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  • What Price "Natural Law"?
  • Gerhart Niemeyer

"Natural" and "law" form a particular symbol pertaining to one mode of discovering the order of goodness, this mode invented by the classical Greek philosophers. They relied on a number of basic experiences and symbolic concepts: (a) the nous (mind, reason); something divine in man participating in the mind of divinity; (b) the distinction between "being" as the immanent order of "things" and "being" as the divine transcendence; (c) the realization that man, possessing language and moral discernment, has an order not merely as a "thing" but also as a participating partner of the transcendence.

In modern times these concepts and underlying experiences have been lost. "Mind" and "rationality" to us mean the opposite of what they meant to the Greek philosophers. We have no longer a concept of "man" resembling theirs; the concept of "soul" [End Page 126] has disappeared; all values are completely relativized. We cannot, therefore, bring back "natural law" simply by reading the classical texts. The awareness of the order of goodness must be regained, but we have to pay a price for that. It probably requires the kind of deeply shaking experiences that came to members of Soviet labor camps as described by Solzhenitsyn and his friends. It also would include jettisoning our Enlightenment concept of history. Short of such sacrifices we would do well to use the concept "natural law" reluctantly, if at all.

There is an order of goodness in the universe, and human knowledge can attain to it. The proposition is made here as an assertion and an affirmation. In the context of the question raised by this paper it comes as a premise which, if we did not have it, would leave us without anything to talk about. The statement avoids not only the terms "ethical," and "moral," but also "law," and "nature,"—all of these being words containing opinions where and how the order of goodness may be discovered, which is the question to be explored in this paper. That question, in our time, is raised for us politically. The frequent and urgent demand that we "return" to natural law, to which sometimes is added "and to classical philosophy," is felt in the context of politics and cultural crisis. The word "return," I take it, is not meant as "return to something that has passed out of reality," but rather, "return to the lost knowledge of an undoubted and continuing reality." At issue, then, is above all knowability, and that concerning the order of goodness, by way of "natural law."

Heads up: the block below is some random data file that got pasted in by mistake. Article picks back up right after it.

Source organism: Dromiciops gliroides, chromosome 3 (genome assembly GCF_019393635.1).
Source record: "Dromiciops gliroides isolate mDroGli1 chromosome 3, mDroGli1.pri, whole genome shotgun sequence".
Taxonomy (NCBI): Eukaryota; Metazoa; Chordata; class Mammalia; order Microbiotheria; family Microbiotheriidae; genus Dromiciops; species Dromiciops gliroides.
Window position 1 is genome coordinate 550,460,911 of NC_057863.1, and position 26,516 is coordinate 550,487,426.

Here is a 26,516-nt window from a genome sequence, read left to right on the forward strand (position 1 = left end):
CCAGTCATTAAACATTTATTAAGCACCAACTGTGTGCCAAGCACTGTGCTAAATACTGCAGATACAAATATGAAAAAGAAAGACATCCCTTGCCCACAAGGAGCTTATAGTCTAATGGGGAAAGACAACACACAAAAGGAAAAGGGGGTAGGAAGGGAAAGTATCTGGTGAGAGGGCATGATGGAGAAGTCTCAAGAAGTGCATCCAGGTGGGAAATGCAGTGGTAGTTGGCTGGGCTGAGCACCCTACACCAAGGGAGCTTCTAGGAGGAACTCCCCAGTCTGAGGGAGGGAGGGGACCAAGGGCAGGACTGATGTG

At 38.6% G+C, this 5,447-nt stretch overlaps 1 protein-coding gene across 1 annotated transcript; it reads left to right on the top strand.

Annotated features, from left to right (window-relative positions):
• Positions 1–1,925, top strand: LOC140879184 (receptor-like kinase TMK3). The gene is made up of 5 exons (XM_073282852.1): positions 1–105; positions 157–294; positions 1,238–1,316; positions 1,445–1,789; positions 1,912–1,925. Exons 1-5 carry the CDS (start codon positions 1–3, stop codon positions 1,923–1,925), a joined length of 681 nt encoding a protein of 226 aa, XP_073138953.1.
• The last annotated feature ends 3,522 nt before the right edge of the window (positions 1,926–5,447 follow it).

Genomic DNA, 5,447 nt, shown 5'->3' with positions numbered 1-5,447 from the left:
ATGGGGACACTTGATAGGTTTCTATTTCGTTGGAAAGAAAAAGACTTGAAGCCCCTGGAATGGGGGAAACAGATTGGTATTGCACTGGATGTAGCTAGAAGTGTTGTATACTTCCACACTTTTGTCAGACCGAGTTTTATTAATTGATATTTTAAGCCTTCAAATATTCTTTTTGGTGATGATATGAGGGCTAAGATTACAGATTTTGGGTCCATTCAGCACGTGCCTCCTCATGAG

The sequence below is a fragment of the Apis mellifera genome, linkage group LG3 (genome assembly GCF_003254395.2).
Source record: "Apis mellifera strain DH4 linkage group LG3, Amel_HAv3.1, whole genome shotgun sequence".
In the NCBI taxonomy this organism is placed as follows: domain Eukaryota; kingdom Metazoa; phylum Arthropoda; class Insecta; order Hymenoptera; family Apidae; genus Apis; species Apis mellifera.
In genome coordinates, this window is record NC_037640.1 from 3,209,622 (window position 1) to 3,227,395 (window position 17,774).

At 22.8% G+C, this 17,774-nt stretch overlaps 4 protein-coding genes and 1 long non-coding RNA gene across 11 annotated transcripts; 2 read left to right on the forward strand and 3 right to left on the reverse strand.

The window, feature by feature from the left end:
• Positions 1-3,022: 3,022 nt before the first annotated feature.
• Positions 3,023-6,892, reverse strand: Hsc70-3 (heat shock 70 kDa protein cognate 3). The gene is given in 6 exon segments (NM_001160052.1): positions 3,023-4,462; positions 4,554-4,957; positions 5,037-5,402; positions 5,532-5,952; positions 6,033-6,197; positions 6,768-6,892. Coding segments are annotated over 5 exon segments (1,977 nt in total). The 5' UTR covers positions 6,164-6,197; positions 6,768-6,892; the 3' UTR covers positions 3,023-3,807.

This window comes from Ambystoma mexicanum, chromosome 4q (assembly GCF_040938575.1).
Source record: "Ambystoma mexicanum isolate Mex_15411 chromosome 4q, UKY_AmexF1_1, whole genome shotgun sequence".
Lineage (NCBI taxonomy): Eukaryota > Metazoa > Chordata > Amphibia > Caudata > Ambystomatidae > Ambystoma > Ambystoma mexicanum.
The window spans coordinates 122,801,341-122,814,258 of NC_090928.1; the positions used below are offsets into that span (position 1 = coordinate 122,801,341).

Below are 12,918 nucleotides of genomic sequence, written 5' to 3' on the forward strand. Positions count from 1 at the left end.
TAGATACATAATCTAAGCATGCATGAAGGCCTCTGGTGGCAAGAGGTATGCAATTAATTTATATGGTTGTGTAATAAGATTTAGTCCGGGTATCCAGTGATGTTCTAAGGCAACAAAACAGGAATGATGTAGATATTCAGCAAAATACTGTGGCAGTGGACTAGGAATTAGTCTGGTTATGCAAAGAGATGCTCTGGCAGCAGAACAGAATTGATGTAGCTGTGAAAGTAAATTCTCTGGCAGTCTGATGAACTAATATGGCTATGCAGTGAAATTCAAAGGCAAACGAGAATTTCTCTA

"Natural law" and "the order of goodness in the universe" are not to be taken as synonyms. "Natural law," or, in Aristotle's words, physei dikaion, is a symbolic form of human consciousness which came with classical Greek philosophy. One cannot assume that "before philosophy" people knew nothing about the order of goodness in the universe. At least Aristotle assumes that they did when he observed that philosophy is rooted in men's "wondering,"1 the root of philosophy, but conceded that a "lover of myth" was also in a sense a "lover of wisdom," for "the myth is (also) composed of wonders." Thus the knowledge of goodness through the symbol [End Page 127] of physis (nature) has a specific character, a historical setting, and is attended by certain attitudes.

How can one describe these specifics of "natural law"? First, as Aristotle's remark manifests, philosophy, and with it, the symbol of "nature," are historically related to the myth, a complex relationship which includes both a rejection of the myth as mere "opinion" and an attraction to the myth as evidenced by both Plato and Aristotle, the latter being reported to have said, "the older I grow the more I love the myth." At any rate, Eric Voegelin can say without fear of being refuted that both philosophy and myth began with "the primary experience" of the cosmos as a whole, an experience in which the cosmos with the things in it appear to the eye all at once and hence as a whole, which led Xenophanes to exclaim, "the One is God."2 The distinctive character of the symbol "nature," which does play...


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